GU272: Advocating for Descendants of the Enslaved

In 1838, the Jesuits of Maryland sold 272 enslaved persons to plantations in Louisiana — in part to pay off debts for the struggling Georgetown College in Washington, D.C.

It was not until 2016 that Georgetown University and the Society of Jesus began a series of reparative actions in response to student and community outcry at the evaded history.

In that year, admissions preference by the university was granted to descendants of the 272. Available to students of college-age and older, the preference gives the descendants certain priority in the admissions process but does not guarantee acceptance. While it was a big step in the right direction, it did not satisfy everyone in the Georgetown community.

By 2019, the Georgetown University Student Association and the GU272 Advocacy Team put together a plan for further reparative action. The referendum they proposed would add a fee of $27.20 to each student’s yearly tuition for the benefit of the descendants. April of that year saw a 58-percent student voter turnout, with 66 percent backing the referendum. It is the first fund of its kind proposed in the United States, displaying majority support for the continuation of reparations.

Decisions concerning the student referendum by the university’s board of directors that fall included a plan of support for projects and groups in the descendant community. Plans also included a $400,000 fund, not to be created out of a separate tuition fee, that will be used to support descendants both at the university and outside it.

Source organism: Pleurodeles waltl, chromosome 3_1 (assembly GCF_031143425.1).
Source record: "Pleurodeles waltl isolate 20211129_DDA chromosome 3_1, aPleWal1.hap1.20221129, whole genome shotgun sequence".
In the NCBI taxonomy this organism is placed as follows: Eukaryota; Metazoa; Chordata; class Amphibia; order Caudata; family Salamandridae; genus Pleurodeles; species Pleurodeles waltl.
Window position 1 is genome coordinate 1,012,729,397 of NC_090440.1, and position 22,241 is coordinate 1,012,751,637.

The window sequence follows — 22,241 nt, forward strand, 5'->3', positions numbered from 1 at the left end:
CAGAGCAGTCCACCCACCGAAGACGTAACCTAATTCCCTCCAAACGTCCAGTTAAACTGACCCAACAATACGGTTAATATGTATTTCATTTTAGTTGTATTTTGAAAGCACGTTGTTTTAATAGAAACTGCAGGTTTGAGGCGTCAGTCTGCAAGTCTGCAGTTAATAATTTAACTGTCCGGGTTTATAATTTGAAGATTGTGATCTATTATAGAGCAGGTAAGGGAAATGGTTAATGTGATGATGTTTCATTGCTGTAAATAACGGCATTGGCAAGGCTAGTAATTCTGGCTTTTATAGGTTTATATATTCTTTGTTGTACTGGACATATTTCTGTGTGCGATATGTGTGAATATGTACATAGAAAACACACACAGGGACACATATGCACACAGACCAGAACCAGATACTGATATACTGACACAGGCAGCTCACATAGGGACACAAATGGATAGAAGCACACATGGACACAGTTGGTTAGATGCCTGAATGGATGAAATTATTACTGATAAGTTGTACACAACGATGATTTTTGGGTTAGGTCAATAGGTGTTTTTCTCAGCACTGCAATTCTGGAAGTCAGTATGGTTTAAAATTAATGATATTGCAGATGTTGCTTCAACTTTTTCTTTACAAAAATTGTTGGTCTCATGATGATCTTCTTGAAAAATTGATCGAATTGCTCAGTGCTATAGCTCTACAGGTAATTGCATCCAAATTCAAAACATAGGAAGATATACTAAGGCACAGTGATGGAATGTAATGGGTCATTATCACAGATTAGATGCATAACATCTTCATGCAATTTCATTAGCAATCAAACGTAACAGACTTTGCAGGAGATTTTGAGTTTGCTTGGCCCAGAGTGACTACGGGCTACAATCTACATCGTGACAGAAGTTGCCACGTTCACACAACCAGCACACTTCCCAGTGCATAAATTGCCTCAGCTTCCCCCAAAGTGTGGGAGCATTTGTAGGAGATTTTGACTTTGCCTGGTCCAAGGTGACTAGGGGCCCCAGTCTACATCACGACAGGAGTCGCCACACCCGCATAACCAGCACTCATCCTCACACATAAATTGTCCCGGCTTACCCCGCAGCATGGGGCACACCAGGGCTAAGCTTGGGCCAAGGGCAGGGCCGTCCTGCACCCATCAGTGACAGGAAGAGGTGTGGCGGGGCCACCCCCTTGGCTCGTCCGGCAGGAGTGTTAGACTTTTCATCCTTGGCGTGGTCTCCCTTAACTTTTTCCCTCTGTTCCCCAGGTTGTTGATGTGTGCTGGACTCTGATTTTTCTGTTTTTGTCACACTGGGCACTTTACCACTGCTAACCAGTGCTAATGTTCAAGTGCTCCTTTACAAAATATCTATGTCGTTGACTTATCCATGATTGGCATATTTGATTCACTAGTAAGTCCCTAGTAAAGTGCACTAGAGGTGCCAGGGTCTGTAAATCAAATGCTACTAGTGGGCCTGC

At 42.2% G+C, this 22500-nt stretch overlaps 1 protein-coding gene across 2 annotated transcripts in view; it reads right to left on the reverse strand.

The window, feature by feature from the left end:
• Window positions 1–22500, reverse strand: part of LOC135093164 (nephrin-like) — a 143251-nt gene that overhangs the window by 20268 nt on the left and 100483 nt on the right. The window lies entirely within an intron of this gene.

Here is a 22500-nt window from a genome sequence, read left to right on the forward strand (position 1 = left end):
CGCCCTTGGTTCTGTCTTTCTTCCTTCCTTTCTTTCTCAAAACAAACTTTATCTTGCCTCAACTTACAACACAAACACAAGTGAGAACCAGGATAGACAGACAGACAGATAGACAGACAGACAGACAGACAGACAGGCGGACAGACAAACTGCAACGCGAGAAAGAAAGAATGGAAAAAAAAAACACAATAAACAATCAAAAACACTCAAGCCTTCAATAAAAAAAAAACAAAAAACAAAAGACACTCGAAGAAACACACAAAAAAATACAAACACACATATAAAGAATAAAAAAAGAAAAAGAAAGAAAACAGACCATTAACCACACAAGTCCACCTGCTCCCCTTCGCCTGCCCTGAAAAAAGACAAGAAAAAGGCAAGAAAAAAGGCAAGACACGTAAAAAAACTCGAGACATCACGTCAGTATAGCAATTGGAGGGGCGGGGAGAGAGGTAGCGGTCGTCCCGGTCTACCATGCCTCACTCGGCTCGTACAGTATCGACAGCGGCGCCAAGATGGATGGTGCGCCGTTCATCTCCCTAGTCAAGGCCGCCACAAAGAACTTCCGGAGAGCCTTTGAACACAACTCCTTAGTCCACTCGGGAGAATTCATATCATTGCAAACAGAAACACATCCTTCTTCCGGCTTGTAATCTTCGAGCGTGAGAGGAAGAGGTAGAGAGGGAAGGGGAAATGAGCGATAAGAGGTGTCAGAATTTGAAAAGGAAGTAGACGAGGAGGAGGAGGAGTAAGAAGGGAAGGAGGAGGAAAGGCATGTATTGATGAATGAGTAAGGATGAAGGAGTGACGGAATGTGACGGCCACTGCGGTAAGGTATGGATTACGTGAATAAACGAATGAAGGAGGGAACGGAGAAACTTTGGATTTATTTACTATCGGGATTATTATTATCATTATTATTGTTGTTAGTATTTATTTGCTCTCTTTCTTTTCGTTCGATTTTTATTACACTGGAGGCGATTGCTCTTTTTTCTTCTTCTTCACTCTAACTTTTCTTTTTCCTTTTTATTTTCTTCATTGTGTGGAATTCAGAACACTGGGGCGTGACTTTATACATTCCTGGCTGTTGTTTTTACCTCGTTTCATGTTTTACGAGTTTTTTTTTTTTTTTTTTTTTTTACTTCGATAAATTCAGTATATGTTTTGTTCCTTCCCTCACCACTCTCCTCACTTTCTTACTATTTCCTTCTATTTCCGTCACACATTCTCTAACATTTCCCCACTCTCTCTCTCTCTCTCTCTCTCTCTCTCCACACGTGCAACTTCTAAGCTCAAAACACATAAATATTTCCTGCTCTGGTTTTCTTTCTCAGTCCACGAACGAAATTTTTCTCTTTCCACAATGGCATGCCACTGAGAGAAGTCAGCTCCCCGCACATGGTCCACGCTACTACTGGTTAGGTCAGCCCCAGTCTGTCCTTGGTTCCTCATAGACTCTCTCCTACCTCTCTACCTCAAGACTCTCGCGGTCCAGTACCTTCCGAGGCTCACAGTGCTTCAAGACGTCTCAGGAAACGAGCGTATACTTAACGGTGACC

The presence of the GU272 descendants has not shrunk since last year. Instead, it has taken on a role of advocacy, education and outreach. Online resources like the GU272 Descendants Association homepage,, which shares regular updates on the descendant students and the group at large, have emerged to make the issue accessible to those seeking more information.

The GU272 Memory Project website,, features historical content that traces what is considered the “best-documented mass sell of enslaved people in the United States.” It provides history on the group, lineage charts for those who might be interested in the genealogy of the 272 and a special search engine to search for an ancestor if someone believes they have a connection.

Short clips of descendants speaking about their experiences, as well as clips from the perspectives of historians and genealogists, are also featured on the site. Additional resources and familial descriptions are accessible through the data shared on the page.



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